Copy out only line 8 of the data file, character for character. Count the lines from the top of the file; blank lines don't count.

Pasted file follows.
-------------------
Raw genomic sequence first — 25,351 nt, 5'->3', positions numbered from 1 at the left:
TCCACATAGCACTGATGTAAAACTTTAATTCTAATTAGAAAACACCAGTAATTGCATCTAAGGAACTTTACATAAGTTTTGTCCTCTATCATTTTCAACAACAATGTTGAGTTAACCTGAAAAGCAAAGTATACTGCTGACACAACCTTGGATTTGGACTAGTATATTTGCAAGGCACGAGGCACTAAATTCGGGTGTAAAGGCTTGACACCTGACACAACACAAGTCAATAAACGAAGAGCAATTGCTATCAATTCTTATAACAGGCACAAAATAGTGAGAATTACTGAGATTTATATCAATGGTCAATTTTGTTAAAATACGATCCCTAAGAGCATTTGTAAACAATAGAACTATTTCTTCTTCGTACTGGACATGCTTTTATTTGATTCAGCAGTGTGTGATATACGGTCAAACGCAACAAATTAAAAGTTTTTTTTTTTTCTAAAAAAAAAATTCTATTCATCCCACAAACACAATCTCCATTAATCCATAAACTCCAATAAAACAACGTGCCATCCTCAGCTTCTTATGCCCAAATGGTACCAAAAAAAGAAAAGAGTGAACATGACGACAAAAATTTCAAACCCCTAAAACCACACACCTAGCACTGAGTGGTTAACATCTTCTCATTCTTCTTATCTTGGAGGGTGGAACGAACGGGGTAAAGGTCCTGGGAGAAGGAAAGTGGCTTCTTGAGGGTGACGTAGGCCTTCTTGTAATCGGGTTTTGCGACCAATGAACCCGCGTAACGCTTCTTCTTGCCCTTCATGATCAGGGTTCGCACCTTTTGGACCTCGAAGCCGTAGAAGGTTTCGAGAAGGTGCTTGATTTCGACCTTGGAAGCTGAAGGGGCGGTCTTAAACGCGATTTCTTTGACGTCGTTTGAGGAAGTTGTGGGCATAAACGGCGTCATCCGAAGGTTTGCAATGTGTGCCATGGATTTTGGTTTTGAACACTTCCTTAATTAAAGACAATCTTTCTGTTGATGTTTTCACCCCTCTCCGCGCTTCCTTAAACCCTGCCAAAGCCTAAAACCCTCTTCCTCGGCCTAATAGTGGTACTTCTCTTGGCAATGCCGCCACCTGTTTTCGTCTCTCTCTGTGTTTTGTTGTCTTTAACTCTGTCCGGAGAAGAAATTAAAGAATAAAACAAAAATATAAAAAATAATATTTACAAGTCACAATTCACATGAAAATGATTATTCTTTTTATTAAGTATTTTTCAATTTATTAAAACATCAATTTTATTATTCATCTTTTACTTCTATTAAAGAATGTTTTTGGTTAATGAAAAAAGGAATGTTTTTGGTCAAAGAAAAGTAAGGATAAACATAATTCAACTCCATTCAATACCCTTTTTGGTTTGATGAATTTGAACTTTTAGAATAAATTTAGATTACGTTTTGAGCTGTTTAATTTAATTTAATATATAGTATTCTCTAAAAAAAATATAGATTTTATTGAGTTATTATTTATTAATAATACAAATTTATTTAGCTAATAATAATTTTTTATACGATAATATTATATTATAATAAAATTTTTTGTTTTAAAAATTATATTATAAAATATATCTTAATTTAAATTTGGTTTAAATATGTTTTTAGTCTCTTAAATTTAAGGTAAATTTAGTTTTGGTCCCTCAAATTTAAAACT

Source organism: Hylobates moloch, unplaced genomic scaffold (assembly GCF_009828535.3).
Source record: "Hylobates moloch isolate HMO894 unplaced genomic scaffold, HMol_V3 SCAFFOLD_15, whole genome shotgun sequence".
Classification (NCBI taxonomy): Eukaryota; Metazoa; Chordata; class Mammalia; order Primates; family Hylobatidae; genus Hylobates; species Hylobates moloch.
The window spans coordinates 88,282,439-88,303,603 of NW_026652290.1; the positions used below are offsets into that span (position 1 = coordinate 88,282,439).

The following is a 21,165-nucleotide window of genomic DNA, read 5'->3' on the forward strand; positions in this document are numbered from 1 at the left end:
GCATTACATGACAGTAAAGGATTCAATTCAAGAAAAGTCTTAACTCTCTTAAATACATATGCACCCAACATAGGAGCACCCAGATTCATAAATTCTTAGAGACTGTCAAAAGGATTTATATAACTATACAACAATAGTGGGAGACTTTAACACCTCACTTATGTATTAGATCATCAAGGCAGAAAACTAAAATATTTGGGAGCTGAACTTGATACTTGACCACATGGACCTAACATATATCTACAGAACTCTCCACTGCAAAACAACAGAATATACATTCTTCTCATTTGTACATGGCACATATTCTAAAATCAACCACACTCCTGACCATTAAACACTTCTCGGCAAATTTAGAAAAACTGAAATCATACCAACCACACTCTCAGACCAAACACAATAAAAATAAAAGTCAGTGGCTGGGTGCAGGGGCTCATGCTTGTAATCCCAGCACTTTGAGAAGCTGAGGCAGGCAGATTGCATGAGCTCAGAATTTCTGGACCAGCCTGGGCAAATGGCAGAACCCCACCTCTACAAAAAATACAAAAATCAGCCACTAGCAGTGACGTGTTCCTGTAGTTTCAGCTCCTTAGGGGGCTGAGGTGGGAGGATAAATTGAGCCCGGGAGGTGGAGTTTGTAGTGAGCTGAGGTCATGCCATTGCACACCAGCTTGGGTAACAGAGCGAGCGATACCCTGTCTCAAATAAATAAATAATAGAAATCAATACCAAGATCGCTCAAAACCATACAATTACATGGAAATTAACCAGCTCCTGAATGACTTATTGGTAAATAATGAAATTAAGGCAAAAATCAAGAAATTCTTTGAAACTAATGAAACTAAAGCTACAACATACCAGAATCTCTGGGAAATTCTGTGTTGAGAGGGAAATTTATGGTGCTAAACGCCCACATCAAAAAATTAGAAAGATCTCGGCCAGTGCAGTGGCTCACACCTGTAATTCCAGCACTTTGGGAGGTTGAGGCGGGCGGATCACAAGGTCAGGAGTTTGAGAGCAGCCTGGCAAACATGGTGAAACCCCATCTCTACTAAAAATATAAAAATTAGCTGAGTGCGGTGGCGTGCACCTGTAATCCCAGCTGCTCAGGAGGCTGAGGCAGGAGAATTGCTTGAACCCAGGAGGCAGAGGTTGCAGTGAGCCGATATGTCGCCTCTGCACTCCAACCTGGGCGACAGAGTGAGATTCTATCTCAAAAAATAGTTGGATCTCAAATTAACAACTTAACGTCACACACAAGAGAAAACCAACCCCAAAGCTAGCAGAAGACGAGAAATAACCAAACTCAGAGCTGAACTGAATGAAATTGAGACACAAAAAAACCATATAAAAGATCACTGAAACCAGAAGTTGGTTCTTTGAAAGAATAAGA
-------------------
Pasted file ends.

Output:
GCATTACATGACAGTAAAGGATTCAATTCAAGAAAAGTCTTAACTCTCTTAAATACATATGCACCCAACATAGGAGCACCCAGATTCATAAATTCTTAGAGACTGTCAAAAGGATTTATATAACTATACAACAATAGTGGGAGACTTTAACACCTCACTTATGTATTAGATCATCAAGGCAGAAAACTAAAATATTTGGGAGCTGAACTTGATACTTGACCACATGGACCTAACATATATCTACAGAACTCTCCACTGCAAAACAACAGAATATACATTCTTCTCATTTGTACATGGCACATATTCTAAAATCAACCACACTCCTGACCATTAAACACTTCTCGGCAAATTTAGAAAAACTGAAATCATACCAACCACACTCTCAGACCAAACACAATAAAAATAAAAGTCAGTGGCTGGGTGCAGGGGCTCATGCTTGTAATCCCAGCACTTTGAGAAGCTGAGGCAGGCAGATTGCATGAGCTCAGAATTTCTGGACCAGCCTGGGCAAATGGCAGAACCCCACCTCTACAAAAAATACAAAAATCAGCCACTAGCAGTGACGTGTTCCTGTAGTTTCAGCTCCTTAGGGGGCTGAGGTGGGAGGATAAATTGAGCCCGGGAGGTGGAGTTTGTAGTGAGCTGAGGTCATGCCATTGCACACCAGCTTGGGTAACAGAGCGAGCGATACCCTGTCTCAAATAAATAAATAATAGAAATCAATACCAAGATCGCTCAAAACCATACAATTACATGGAAATTAACCAGCTCCTGAATGACTTATTGGTAAATAATGAAATTAAGGCAAAAATCAAGAAATTCTTTGAAACTAATGAAACTAAAGCTACAACATACCAGAATCTCTGGGAAATTCTGTGTTGAGAGGGAAATTTATGGTGCTAAACGCCCACATCAAAAAATTAGAAAGATCTCGGCCAGTGCAGTGGCTCACACCTGTAATTCCAGCACTTTGGGAGGTTGAGGCGGGCGGATCACAAGGTCAGGAGTTTGAGAGCAGCCTGGCAAACATGGTGAAACCCCATCTCTACTAAAAATATAAAAATTAGCTGAGTGCGGTGGCGTGCACCTGTAATCCCAGCTGCTCAGGAGGCTGAGGCAGGAGAATTGCTTGAACCCAGGAGGCAGAGGTTGCAGTGAGCCGATATGTCGCCTCTGCACTCCAACCTGGGCGACAGAGTGAGATTCTATCTCAAAAAATAGTTGGATCTCAAATTAACAACTTAACGTCACACACAAGAGAAAACCAACCCCAAAGCTAGCAGAAGACGAGAAATAACCAAACTCAGAGCTGAACTGAATGAAATTGAGACACAAAAAAACCATATAAAAGATCACTGAAACCAGAAGTTGGTTCTTTGAAAGAATAAGA